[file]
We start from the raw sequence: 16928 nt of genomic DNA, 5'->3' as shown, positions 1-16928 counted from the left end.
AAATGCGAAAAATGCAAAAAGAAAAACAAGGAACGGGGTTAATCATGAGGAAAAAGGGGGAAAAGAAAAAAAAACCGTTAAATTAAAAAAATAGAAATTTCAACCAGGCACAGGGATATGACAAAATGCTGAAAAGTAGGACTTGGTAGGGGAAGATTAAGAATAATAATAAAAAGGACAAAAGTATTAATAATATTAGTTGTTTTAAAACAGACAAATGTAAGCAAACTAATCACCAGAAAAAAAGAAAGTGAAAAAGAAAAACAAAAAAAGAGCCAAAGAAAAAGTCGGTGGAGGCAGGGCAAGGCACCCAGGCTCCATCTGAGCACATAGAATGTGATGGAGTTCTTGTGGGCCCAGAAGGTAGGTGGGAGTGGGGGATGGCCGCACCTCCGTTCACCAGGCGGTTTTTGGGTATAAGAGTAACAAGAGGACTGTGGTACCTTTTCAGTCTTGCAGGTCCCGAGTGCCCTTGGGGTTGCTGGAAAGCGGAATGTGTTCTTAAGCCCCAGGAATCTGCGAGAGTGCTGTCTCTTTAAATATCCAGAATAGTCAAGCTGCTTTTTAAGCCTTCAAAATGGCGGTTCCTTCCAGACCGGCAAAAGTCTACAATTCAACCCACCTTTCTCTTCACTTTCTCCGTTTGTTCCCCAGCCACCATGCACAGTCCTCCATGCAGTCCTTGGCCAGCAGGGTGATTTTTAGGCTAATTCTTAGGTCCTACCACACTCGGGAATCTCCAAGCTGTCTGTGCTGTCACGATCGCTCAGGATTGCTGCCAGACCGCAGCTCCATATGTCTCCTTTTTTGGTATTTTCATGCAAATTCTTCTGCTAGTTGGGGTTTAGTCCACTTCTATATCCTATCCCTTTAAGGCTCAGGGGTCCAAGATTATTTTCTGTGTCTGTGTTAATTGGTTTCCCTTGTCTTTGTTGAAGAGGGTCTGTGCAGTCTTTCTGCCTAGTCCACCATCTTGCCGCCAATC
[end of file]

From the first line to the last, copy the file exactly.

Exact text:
We start from the raw sequence: 16928 nt of genomic DNA, 5'->3' as shown, positions 1-16928 counted from the left end.
AAATGCGAAAAATGCAAAAAGAAAAACAAGGAACGGGGTTAATCATGAGGAAAAAGGGGGAAAAGAAAAAAAAACCGTTAAATTAAAAAAATAGAAATTTCAACCAGGCACAGGGATATGACAAAATGCTGAAAAGTAGGACTTGGTAGGGGAAGATTAAGAATAATAATAAAAAGGACAAAAGTATTAATAATATTAGTTGTTTTAAAACAGACAAATGTAAGCAAACTAATCACCAGAAAAAAAGAAAGTGAAAAAGAAAAACAAAAAAAGAGCCAAAGAAAAAGTCGGTGGAGGCAGGGCAAGGCACCCAGGCTCCATCTGAGCACATAGAATGTGATGGAGTTCTTGTGGGCCCAGAAGGTAGGTGGGAGTGGGGGATGGCCGCACCTCCGTTCACCAGGCGGTTTTTGGGTATAAGAGTAACAAGAGGACTGTGGTACCTTTTCAGTCTTGCAGGTCCCGAGTGCCCTTGGGGTTGCTGGAAAGCGGAATGTGTTCTTAAGCCCCAGGAATCTGCGAGAGTGCTGTCTCTTTAAATATCCAGAATAGTCAAGCTGCTTTTTAAGCCTTCAAAATGGCGGTTCCTTCCAGACCGGCAAAAGTCTACAATTCAACCCACCTTTCTCTTCACTTTCTCCGTTTGTTCCCCAGCCACCATGCACAGTCCTCCATGCAGTCCTTGGCCAGCAGGGTGATTTTTAGGCTAATTCTTAGGTCCTACCACACTCGGGAATCTCCAAGCTGTCTGTGCTGTCACGATCGCTCAGGATTGCTGCCAGACCGCAGCTCCATATGTCTCCTTTTTTGGTATTTTCATGCAAATTCTTCTGCTAGTTGGGGTTTAGTCCACTTCTATATCCTATCCCTTTAAGGCTCAGGGGTCCAAGATTATTTTCTGTGTCTGTGTTAATTGGTTTCCCTTGTCTTTGTTGAAGAGGGTCTGTGCAGTCTTTCTGCCTAGTCCACCATCTTGCCGCCAATC